This course examines New York City as a central setting and trope in literary texts concerned with the American Dream. As the setting for dramatic stories of immigrant success and failure, as a site replete with consumer and cultural fantasies, the city of these texts both disseminates and critiques the belief in that dream. Our examination will take into account New York City’s central role in U.S. media culture. How does New York’s dominant place in the publishing industry (and in television) tie in with images of the city as a site to be celebrated or reviled?

Assignments include:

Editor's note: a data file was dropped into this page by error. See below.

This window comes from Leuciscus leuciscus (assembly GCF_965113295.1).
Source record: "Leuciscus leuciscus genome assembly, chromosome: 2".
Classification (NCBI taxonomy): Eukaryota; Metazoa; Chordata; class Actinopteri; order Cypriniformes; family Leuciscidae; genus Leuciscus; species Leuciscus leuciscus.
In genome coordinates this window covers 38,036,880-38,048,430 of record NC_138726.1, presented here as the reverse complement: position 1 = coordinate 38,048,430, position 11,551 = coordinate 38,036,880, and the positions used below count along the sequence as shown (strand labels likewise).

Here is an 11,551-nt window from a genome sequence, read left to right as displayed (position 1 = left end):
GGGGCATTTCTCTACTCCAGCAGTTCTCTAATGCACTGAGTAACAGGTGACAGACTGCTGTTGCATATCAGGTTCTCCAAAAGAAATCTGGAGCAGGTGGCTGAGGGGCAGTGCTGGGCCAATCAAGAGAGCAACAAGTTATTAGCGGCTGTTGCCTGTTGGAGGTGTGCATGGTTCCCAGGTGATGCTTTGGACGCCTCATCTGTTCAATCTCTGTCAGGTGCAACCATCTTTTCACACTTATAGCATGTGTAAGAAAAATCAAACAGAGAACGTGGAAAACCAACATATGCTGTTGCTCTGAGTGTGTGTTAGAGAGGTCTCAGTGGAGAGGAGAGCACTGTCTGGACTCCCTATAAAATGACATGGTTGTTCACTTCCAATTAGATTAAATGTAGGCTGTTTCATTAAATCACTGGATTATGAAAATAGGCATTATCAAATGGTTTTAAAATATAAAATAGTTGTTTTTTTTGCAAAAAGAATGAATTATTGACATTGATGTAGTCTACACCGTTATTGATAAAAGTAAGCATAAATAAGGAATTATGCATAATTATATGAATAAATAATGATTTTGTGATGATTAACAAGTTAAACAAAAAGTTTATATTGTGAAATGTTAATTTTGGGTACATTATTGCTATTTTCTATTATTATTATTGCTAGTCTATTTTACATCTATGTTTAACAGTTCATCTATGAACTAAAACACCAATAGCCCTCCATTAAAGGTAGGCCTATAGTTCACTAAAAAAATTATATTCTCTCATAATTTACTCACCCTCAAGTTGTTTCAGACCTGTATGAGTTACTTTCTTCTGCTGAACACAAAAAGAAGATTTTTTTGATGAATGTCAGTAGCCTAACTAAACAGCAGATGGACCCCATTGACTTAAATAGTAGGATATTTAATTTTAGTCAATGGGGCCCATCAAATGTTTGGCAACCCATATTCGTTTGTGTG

• Course assignments include: daily work; one short, analysis paper; one presentation; and a research and analysis final paper.

Readings include:

  • Writings by Horatio Alger (Ragged Dick), Walt Whitman, Stephen Crane (Maggie; a Girl of the Streets), Abraham Cahan, Willa Cather, Edith Wharton (The Age of Innocence), James Baldwin (Go Tell It on the Mountain), Truman Capote (Breakfast at Tiffany’s), and Michael Chabon (The Amazing Adventures of Kavalier and Clay).
  • Possible course texts: Part of the course syllabus will feature an investigation of nineteenth and twentieth-century New York City periodical culture; titles considered will likely include St. Nicholas, Harper’s, the “Harlem: Mecca of the New Negro” issue of the Survey Graphic, and The New Yorker.